Interior appointments of the 1938 Coupe-Express were nothing short of luxurious when compared to the competition. Of course, passenger-car refinements prevailed and this meant that gray flat-cloth upholstery was standard, with leather fabric available at no extra charge. For those who preferred to go first class, genuine leather was available in black, dark blue, or tan for $16 extra, or in medium maroon, light gray, light green, or light red for $29.50.
The instrument panel was completely redesigned, with gauges conveniently clustered in front of the driver and easily viewed through the 18-inch three-spoke wheel. By the way, the instrument panel design for '38 was the same on all passenger cars, which was not the case in previous years.
The dash was perfectly symmetrical, which not only added to visual appeal, but also made it a simple matter to convert to right-hand controls for the overseas market. Also, clear Lucite covered the instrument cluster. Studebaker was probably one of the first to use this material.
Other standard amenities on the K-5 either not available or offered as extra-cost options on other trucks included the extra windshield wiper, Hancock rotary door latches, vent wings, armrests, adjustable seat, and built-in defroster outlets. Then, too, there was a long list of extra-cost accessories, many not available on any other trucks.
The shape of the truck cab for 1938 was distinctively different than its predecessor. For more on the 1938 Coupe-Express's chassis, continue to the next section.
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1938 Studebaker Coupe-Express Chassis and Engine
As with the bodies, the chassis was also completely new for the 1938 Studebaker Coupe-Express. The X member in the 1937 models did not cross but was welded and riveted to a box-shaped centerpiece. The new frames did away with the centerpiece and made each leg of the "X" an unbroken line from one side of the frame to the other, making it more rigid and also lighter. The engineers claimed the new frames to be 5.5 times stiffer and 52 pounds lighter than in the previous year.
The 1938 Studebaker Coupe-Express was redesigned
and reengineered, gaining an inch in wheelbase
within an improved frame that was lighter,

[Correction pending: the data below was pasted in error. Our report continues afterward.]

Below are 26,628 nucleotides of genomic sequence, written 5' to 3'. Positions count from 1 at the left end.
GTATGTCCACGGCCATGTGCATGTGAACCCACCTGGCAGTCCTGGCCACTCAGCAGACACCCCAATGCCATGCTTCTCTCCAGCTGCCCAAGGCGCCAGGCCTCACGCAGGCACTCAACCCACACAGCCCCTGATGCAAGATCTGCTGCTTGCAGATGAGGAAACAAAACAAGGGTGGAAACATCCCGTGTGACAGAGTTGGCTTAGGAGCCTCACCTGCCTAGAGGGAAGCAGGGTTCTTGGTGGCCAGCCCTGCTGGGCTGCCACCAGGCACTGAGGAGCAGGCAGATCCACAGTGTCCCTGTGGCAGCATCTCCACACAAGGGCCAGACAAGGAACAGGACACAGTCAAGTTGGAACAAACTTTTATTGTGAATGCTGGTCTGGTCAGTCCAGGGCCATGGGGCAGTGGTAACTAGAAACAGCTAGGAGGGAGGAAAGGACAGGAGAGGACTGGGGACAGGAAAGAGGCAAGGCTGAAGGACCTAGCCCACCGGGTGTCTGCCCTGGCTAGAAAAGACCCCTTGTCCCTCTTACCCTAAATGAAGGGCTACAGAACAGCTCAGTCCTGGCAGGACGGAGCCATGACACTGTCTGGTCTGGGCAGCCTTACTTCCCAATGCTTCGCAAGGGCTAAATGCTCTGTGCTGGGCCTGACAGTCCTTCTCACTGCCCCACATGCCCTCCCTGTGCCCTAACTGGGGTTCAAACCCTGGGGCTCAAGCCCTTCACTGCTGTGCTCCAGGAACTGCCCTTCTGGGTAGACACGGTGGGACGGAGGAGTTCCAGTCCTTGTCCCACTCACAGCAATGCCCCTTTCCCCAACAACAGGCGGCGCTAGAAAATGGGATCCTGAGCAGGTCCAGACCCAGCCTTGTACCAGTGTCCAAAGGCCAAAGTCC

yet more rigid.
To provide better balance and place sedan rear-seat passengers ahead of the rear axle, the engine was moved about five inches forward in the chassis. For the Coupe-Express, this also meant moving the cab forward by a like amount. This, in turn, increased the distance from the back of the cab to the rear axle and provided a box 5.5 inches longer than that used on the '37 J-5.
Though the increased length of the Express body could be used as a selling point, there was a drawback, and that was the mounting of the side-mounted spare tire.
All Coupe-Expresses came equipped with the spare tire mounted in the right front fender as standard equipment. When the cab was moved forward, however, it decreased the distance from the door to the front axle, making it difficult to provide the necessary clearance for the sidemount without raising it up some six inches. That is why the 1937 sidemount nestles rather comfortably into the fender, while those on 1938s and 1939s rise in a rather ungainly manner above the line of the hood.
For those interested in aesthetics, however, Studebaker offered a plain fender in place of the sidemount and deducted $4.25 from the price. (Omitting the tire also provided another $9.75 allowance.) Incidentally, right-hand-drive export models had the sidemount on the left side.
The 1938 Studebaker Coupe-Express was powered
by a 226-cid six that made 90 bhp.
Though the basic engine remained unchanged, the bore was increased slightly, raising displacement to 226 cubic inches. Ratings for horsepower (90 bhp) and torque (173 pound-feet) were up, too.
Another significant engineering objective for 1938 was the elimination of the floor tunnel over the transmission case. Road-clearance requirements made it impossible to lower the transmission; aesthetics and aerodynamic considerations discouraged raising the body. A smaller transmission might accomplish the objective, but this would sacrifice strength and reliability.
The solution was to toss out tradition and simply rotate the transmission by 90 degrees, thereby putting the shifting fork on the side of the case rather than the top. Though the transmission gears, shafts, and other associated parts remained essentially the same, the modification required a number of changes in shifting levers, forks, and ancillary parts.